MySQL server from version 4.0.1, has introduced Query Cache. When the Query Cache is enabled, the Query Cache stores the each SELECT query text and its corresponding result. Later on, if an identical query is received, MySQL trieves the results from the query cache instead of parsing and executing that query.
When to use Query Cache
The query cache is extremely useful when your application executes a particular query again and again and tables don't change very often. MySQL caches the result, thereby avoiding the overhead of running through data over and over and thereby increase the execution time. In case your tables change very often or if your queries are textually different every time, the query cache may result in a slowdown instead of a performance improvement.
How to enable Query Cache
Query caching can be enabled by setting the server variables query_cache_type, query_cache_size, and query_cache_limit. If any of these three variables is set to 0, query caching will be disabled.
query_cache_type This variable has three status which can be set as follow:
1. query_cache_type = 0 // disabled
2. query_cache_type = 1 // enabled (except SELECT SQL_NO_CACHE ... queries)
3. query_cache_type = 2 // enabled but works on demand (cache only SELECT SQL_CACHE ... queries)
- query_cache_size The memory allocated to store results. In case of 0, the query cache is disabled. query_cache_size needs a minimum size of about 40KB to allocate its structures.
- query_cache_limit The results bigger than this are not cached. (Default 1M).
How to set Query Cache Type
query_cache_type can be set at both GLOBAL level and SESSION (user) level. Setting the GLOBAL query_cache_type value determines query cache behavior for all clients that connect after the change is made. Each client can also control cache behavior for his own connection by setting the SESSION query_cache_type value. Take the following two examples, one for GLOBAL level and second for SESSION level:
SET GLOBAL query_cache_type = 1; //Enable query cache for all clients
SET SESSION query_cache_type = 0; //Disable query cache for current client
How to set Query Cache Size
query_cache_size is global variable that accepts numberic value and considers that as bytes. query_cache_size value can be set by SET GLOBAL statement like below:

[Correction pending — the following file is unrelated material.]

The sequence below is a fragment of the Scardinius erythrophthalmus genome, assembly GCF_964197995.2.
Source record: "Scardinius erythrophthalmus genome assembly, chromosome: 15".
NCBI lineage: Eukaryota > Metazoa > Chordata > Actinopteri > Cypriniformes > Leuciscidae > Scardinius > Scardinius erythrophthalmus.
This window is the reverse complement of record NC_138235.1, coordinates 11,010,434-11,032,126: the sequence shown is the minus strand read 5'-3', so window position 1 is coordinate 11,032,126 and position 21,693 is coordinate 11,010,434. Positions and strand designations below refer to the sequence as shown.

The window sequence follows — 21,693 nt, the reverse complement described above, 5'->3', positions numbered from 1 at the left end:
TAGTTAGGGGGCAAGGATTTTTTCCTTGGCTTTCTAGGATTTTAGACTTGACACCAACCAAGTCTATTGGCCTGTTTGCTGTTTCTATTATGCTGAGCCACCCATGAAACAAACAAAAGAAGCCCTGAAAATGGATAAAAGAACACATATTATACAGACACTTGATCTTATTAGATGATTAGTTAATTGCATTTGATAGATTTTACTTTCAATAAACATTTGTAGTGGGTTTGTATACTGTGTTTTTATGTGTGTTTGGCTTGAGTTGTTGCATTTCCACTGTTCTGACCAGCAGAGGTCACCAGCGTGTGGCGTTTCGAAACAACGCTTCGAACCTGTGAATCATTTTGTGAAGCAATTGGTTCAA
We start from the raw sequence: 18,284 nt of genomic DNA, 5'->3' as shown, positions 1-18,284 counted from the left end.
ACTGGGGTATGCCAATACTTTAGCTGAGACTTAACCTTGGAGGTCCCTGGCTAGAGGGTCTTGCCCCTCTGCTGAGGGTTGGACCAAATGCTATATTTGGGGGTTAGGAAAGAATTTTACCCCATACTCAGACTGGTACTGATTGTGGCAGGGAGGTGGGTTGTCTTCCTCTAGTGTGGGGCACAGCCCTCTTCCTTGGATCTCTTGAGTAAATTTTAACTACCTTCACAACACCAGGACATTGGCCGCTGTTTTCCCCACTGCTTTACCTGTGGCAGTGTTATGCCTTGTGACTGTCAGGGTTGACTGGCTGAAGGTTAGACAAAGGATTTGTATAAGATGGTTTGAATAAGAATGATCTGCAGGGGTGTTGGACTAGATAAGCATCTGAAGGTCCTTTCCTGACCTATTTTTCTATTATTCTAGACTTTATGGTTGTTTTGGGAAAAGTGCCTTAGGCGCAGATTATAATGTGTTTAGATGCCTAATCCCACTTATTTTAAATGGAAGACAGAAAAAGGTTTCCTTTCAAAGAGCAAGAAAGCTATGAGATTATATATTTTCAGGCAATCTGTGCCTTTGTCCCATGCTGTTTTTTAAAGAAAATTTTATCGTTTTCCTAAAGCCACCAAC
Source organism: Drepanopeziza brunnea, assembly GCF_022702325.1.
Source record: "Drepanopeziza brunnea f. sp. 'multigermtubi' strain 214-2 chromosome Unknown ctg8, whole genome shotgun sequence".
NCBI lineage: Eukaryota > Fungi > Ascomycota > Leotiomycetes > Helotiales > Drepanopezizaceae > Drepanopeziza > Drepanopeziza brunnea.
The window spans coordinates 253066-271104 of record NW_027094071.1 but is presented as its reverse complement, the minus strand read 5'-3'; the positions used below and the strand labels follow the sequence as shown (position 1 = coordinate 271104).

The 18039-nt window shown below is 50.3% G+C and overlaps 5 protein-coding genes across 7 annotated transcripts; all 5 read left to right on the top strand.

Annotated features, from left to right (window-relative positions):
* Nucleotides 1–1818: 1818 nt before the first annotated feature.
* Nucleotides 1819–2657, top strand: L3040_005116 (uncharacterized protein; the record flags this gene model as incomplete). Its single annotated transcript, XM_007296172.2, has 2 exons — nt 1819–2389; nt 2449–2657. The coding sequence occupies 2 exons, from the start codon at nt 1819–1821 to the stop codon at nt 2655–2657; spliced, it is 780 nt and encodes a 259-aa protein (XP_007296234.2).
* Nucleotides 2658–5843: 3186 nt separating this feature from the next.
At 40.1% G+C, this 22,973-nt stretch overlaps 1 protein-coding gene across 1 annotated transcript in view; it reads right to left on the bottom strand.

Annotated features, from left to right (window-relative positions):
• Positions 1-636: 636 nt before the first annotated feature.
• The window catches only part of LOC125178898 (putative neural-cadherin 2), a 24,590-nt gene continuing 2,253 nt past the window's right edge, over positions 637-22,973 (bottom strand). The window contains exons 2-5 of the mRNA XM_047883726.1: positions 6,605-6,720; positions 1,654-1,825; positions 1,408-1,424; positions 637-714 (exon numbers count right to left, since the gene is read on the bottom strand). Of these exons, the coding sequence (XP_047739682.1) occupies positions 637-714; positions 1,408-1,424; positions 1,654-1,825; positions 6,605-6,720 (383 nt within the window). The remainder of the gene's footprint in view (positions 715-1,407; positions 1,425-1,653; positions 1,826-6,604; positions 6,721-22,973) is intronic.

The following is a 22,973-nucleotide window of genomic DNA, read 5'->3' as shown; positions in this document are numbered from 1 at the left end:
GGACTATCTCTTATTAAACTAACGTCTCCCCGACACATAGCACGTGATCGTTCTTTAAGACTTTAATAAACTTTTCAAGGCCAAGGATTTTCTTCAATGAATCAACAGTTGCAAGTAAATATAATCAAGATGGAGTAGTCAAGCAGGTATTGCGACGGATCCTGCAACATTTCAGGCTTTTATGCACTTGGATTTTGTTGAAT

SET GLOBAL query_cache_size = 46080; //45KB
Some Sample of Query Caching
After enabling query cache, if you do not want the result of a particular query to be cached, you can specify by SQL_NO_CACHE paramter like below:
SELECT SQL_NO_CACHE book_id, book_name FROM books WHERE auhor_id = 9;
In case of above query, the result of the query will not be cached. Similarly, you can enable query caching (on demand) by specifiying SQL_CACHE in your query like below:
SELECT SQL_CACHE book_id, book_name FROM books WHERE auhor_id = 9;
After execution of the above query, the result will be added to the cache memory and will be used if the same query is executed again.
How to check Query Cache Status
You can check query cache status variables by SHOW STATUS statement like below:
SHOW STATUS LIKE "Qcache%";
You can defragment the query cache by the following command:
FLUSH QUERY CACHE;
Some Facts about Query Caching
Query cache works in case-sensitive mode. So the following queries will be cached separately:
SELECT * FROM books WHERE auhor_id = 9;
select * from books WHERE auhor_id = 9;
In some cases queries are not cached. Any query making use of the following functions will not be cached:
- User-Defined Functions
- ENCRYPT (with one parameter)
- UNIX_TIMESTAMP (without parameters)
Also the following type of queries will not be cached
- queries contains user variables
- queries references the mysql system database
- queries like below:
SELECT ... IN SHARE MODE
SELECT ... FOR UPDATE
SELECT ... INTO OUTFILE ...
SELECT ... INTO DUMPFILE ...
SELECT * FROM AUTOINCREMENT_FIELD IS NULL
Before a query result is fetched from the query cache, MySQL checks that the user has SELECT privilege for all databases and tables involved. If this is not the case, the cached result is not used.
How to clear Query Cache
MySQL clear the query cache automatically whenever a change is made to the table. So any statement like INSERT, UPDATE, DELETE, TRUNCATE, ALTER, DROP TABLE or DROP DATABASE will clear the cache. However, MySQL also provides RESET QUERY CACHE command to clear query cache manually.